On Online Video

There's been a lot of great commentary on online video advertising these past few weeks, and I'm gratified to see people take a skeptical stance toward the sustainability of online video.  I've been saying for a while now that online video cannot sustain the influx of online advertising dollars on its own, that marketers are going to have to look to Conversational Marketing programs to help grow their businesses, and that pre-roll ads and other online video models are nothing but a Band-Aid that will make some people a good deal of money in the short term, but won't provide sustainable growth for online marketing. Curt Hecht, chief digital officer at GM Planworks fired a long-overdue warning shot earlier this month, saying there's a lot we don't know about acceptance of the pre-roll model.  Joseph Jaffe, in his inimitable style, said the ideal length of a pre-roll spot was zero seconds when asked about ideal length by iMedia Chief Content Officer Brad Berens.

One of the reasons I've been saying pre-roll is not sustainable is that it's merely the TV model online, which we already know won't work well since it's just pushing a message.  Look to pre-roll to become the new rich media banner - we'll see a honeymoon period lasting a year, maybe two, where click rates are higher than all other online ads, and then we'll see 0.1% response rates again.  (Not that CTR is a measure of anything important, but that's what marketers look to in the absence of any decent effectiveness metrics.)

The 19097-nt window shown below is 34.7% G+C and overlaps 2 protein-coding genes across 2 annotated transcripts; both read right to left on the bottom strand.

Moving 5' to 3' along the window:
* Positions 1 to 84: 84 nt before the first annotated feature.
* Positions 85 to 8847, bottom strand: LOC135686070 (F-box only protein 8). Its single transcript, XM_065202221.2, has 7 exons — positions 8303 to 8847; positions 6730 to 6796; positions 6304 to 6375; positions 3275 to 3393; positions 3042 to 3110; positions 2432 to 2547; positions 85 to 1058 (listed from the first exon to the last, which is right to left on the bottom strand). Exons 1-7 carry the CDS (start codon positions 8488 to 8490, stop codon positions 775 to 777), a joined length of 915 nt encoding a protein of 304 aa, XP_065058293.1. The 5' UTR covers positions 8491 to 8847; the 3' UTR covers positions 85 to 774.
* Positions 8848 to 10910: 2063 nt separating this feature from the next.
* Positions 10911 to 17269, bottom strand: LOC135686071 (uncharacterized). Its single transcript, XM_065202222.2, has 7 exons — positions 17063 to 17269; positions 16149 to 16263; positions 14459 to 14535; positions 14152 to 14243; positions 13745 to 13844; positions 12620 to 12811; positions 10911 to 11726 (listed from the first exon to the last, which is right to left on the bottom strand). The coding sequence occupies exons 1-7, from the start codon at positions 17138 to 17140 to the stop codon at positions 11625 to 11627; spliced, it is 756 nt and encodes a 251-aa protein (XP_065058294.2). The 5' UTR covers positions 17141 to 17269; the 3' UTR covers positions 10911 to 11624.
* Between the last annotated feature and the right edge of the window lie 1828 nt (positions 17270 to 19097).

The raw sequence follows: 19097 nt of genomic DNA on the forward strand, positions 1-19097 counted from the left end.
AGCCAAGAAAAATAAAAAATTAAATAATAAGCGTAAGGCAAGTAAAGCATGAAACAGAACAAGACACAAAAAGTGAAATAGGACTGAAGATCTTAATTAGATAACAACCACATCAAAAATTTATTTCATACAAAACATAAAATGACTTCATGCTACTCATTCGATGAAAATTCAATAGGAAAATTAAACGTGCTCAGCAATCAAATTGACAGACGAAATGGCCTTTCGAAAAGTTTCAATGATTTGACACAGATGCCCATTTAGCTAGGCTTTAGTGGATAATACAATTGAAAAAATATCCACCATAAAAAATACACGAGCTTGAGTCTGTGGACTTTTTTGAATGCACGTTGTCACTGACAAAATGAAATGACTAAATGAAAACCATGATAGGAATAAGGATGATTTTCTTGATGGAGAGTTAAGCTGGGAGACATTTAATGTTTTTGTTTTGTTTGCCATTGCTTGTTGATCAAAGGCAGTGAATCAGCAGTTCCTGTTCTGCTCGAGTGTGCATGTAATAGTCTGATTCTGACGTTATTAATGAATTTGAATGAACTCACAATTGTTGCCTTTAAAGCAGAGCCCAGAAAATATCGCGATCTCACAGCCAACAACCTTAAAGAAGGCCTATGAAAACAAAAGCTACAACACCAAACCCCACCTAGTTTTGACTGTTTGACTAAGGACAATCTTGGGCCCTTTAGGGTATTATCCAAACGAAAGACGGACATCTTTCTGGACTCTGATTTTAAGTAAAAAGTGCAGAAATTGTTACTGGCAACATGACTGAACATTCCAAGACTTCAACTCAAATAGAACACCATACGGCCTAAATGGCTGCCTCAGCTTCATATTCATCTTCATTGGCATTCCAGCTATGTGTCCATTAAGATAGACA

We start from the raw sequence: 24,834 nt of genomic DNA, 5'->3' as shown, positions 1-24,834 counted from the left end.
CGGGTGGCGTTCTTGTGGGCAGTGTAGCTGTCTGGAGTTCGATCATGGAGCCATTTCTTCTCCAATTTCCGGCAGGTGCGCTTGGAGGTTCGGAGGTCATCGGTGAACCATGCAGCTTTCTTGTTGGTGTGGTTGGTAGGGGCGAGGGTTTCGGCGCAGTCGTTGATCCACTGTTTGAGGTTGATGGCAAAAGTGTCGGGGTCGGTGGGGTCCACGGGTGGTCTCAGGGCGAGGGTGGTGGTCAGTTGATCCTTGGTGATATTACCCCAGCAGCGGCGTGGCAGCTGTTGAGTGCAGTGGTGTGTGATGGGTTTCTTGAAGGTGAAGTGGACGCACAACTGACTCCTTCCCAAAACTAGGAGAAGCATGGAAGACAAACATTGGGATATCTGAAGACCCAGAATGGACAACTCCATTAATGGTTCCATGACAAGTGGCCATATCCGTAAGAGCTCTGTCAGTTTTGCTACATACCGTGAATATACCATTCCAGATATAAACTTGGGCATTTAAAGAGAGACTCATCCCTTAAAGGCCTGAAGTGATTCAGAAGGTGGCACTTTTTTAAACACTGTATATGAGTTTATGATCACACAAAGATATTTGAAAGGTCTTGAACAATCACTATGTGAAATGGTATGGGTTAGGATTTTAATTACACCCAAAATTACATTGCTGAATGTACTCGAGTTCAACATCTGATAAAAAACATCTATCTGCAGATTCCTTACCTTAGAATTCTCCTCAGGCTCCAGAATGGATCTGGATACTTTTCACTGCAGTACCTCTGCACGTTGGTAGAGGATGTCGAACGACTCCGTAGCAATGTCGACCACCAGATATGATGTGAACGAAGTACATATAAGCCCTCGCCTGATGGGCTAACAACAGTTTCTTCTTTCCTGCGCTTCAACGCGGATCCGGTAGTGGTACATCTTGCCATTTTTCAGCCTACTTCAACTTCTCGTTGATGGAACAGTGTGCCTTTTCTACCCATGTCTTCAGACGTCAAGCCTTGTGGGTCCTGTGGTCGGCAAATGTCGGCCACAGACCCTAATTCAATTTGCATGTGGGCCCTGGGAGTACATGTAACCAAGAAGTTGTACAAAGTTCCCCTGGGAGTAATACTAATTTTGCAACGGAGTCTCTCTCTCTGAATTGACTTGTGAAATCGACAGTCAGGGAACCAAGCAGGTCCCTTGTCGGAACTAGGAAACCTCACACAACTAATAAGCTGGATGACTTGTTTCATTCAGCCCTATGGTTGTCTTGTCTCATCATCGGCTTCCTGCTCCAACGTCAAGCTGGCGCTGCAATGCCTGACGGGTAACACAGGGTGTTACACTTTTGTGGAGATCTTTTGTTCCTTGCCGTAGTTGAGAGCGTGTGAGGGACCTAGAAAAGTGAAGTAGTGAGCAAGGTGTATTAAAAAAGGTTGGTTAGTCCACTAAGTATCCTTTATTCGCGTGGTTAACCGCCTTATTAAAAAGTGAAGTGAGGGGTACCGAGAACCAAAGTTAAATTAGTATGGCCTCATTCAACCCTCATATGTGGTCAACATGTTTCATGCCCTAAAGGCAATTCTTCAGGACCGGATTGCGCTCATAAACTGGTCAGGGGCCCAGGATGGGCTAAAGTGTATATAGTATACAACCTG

Another reason is that the idea of pre-roll is antithetical to the notion of deep linking and the spread of ideas.  How many times have you stumbled across an interesting video link in your web travels, clicked it, and found you had to sit through 30 or 60 seconds of some shitty car commercial to get to the video you wanted?  Most folks don't have the patience, but more importantly, they don't have the tolerance for commercialism interjecting itself into the idea flow.  I find that I'm saying to myself "Shit!  I wanted to see Bill O'Reilly squirm under an assault from David Letterman, not some idiotic ad for some drug that doesn't tell you what it does!" when I'm interrupted by a pre-roll ad.

When we deep link, often we bypass any sort of real estate on the web site that hosts the clip that might help set the expectation that there's pre-roll before content.  (Many of the sites that I've seen try to set that expectation haven't been doing a good job to start with - I'm looking at YOU, cable news sites.)  As clips are set free from the environments that "own" the content, we lose any expectation that's been set, and we view pre-roll as intrusive, annoying and tangential to the thoughts and ideas cultivated by the content behind it.

I could go on all day about how pre-roll sucks as a model, but I think you get the picture.  Folks, if online marketing is to have a future, we need to find models that are both sustainable and consistent with expectations of customers.  Pre-roll is neither.